In a triumphant return to the characters that launched his career two decades ago, Tom Drury travels back to Grouse County, the setting of his landmark debut, The End of Vandalism. Drury's depictions of the stark beauty of the Midwest and the futility of American wanderlust have earned him comparisons to Raymond Carver, Sherwood Anderson, and Paul Auster.
When fourteen-year-old Micah Darling travels to Los Angeles to reunite with the mother who deserted him seven years ago, he finds himself out of his league in a land of magical freedom. He does new drugs with new people, falls in love with an enchanting but troubled equestrienne named Charlotte, and gets thrown out of school over the activities of a club called the New Luddites.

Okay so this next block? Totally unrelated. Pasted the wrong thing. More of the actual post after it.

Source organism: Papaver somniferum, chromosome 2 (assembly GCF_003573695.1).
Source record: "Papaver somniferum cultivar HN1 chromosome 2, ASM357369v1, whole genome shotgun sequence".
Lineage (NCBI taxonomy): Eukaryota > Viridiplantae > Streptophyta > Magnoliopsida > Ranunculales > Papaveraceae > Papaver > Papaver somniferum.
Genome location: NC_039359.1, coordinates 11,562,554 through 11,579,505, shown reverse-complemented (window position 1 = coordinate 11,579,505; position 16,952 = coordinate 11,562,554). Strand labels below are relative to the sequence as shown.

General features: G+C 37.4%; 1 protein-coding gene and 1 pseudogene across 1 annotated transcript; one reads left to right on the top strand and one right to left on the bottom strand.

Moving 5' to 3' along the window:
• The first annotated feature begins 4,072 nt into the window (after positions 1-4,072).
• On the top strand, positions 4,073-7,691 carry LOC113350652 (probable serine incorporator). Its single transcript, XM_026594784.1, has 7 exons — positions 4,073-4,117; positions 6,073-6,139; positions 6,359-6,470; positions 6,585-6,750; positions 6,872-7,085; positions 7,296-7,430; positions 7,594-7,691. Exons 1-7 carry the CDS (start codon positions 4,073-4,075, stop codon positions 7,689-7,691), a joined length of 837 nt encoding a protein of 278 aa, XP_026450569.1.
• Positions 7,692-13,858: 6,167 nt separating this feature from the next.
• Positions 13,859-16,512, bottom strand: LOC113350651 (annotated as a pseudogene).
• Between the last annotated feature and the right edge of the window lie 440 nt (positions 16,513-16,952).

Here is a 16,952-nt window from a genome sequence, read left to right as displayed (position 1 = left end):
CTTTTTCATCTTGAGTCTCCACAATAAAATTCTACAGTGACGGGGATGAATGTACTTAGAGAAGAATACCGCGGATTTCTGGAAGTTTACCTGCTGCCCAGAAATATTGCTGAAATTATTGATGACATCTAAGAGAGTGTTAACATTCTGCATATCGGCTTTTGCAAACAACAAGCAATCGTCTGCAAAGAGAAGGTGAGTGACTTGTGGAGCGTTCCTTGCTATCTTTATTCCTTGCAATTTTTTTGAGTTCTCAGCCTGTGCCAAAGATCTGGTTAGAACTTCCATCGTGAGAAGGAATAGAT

Back in the Midwest, an ethereal young woman comes to Stone City on a mission that will unsettle the lives of everyone she meets—including Micah's half-sister, Lyris, who still fights fears of abandonment after a childhood in foster care, and Micah's father, Tiny, a petty thief. An investigation into the stranger's identity uncovers a darkly disturbed life, as parallel narratives of the comic and tragic, the mysterious and the everyday, unfold in both the country and the city.
A portrait of two disparate communities united by the restlessness and desperate hope of their residents, Drury's haunted souls, adrift between promise and circumstance, reveal our infinite capacity to "get in and out of trouble in unexpected ways" and still find a semblance of peace at the end.